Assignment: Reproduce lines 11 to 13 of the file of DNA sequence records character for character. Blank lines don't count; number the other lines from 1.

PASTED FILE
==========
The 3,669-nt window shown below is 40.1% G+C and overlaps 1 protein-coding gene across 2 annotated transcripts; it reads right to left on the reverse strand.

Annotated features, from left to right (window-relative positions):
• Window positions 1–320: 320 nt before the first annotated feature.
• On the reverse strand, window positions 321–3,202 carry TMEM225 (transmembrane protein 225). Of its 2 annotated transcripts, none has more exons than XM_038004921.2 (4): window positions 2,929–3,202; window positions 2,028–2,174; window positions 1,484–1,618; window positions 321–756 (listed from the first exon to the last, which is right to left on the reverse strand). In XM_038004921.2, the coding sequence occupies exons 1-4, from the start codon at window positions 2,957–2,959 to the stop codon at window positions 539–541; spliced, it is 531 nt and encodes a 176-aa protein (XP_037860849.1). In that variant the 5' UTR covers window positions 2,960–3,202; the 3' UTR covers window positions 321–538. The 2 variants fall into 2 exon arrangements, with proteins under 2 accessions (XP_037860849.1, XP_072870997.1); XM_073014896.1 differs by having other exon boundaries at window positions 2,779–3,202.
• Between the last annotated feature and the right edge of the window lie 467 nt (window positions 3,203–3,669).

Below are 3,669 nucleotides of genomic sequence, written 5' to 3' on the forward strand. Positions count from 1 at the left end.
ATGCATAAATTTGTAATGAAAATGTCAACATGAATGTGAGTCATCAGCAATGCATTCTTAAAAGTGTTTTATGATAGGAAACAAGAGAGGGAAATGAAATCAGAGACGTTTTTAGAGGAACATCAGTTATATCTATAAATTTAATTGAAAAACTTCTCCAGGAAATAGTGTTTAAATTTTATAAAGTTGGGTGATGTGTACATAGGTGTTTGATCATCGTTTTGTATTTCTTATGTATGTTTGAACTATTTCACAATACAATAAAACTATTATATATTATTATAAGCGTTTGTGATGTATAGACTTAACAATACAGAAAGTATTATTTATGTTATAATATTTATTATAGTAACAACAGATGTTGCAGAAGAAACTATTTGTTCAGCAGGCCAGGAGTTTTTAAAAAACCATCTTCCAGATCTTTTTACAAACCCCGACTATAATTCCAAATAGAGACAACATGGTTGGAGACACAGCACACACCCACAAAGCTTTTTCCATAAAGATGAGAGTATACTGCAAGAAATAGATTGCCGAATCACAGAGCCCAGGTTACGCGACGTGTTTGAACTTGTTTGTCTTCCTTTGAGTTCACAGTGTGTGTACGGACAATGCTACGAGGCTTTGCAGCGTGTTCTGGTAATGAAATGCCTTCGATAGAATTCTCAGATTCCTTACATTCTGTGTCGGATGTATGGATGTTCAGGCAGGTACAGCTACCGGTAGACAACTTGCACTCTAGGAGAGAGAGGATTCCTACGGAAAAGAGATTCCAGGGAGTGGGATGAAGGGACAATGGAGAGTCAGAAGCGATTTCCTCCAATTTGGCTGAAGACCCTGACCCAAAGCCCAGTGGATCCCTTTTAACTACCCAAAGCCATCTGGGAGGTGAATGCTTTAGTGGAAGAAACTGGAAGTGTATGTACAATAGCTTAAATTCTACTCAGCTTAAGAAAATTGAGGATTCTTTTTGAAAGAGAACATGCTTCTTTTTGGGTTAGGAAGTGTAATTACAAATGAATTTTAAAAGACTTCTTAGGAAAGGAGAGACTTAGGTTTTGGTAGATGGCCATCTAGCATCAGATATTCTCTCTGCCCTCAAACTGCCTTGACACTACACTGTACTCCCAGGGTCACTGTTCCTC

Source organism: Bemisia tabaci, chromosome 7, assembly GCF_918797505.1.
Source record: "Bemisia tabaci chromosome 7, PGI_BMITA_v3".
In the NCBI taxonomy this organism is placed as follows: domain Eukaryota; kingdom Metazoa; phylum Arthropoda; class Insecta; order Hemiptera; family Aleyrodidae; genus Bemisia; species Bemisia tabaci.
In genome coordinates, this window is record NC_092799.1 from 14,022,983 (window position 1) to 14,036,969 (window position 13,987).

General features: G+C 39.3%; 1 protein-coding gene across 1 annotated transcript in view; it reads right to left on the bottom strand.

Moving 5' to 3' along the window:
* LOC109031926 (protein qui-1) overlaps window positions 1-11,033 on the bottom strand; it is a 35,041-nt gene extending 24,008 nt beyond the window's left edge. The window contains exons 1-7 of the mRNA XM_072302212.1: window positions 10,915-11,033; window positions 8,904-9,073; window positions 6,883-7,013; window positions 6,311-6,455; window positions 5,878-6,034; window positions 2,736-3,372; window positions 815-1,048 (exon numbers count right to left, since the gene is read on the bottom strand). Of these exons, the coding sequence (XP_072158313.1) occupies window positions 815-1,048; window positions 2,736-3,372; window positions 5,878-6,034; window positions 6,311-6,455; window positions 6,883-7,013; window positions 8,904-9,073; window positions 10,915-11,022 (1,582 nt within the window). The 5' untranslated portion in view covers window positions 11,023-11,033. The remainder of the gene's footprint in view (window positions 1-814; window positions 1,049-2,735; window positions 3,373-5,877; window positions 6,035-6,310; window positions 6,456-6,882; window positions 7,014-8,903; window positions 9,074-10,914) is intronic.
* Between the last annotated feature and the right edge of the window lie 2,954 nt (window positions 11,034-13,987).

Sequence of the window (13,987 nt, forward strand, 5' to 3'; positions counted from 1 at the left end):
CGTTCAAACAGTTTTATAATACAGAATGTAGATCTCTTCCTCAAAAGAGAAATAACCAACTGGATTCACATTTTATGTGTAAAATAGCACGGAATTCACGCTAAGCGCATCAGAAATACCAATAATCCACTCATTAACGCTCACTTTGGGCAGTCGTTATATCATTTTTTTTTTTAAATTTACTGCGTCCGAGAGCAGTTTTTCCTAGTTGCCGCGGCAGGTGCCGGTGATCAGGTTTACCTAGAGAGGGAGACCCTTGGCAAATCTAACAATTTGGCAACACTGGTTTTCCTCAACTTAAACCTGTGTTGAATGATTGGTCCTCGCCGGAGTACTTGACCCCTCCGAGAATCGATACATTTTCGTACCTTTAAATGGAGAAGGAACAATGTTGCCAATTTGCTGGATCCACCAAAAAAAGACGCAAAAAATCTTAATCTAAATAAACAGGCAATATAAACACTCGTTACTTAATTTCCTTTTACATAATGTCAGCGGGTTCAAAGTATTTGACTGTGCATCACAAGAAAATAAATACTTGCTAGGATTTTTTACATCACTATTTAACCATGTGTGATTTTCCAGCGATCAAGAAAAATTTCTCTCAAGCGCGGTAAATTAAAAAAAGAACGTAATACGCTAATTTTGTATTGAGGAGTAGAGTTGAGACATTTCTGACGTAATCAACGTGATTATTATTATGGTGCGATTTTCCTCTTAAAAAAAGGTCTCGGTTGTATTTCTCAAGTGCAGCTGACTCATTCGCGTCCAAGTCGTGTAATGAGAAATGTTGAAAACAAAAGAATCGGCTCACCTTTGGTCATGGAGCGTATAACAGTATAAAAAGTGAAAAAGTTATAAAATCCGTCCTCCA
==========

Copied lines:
In genome coordinates, this window is record NC_092799.1 from 14,022,983 (window position 1) to 14,036,969 (window position 13,987).

General features: G+C 39.3%; 1 protein-coding gene across 1 annotated transcript in view; it reads right to left on the bottom strand.

Moving 5' to 3' along the window: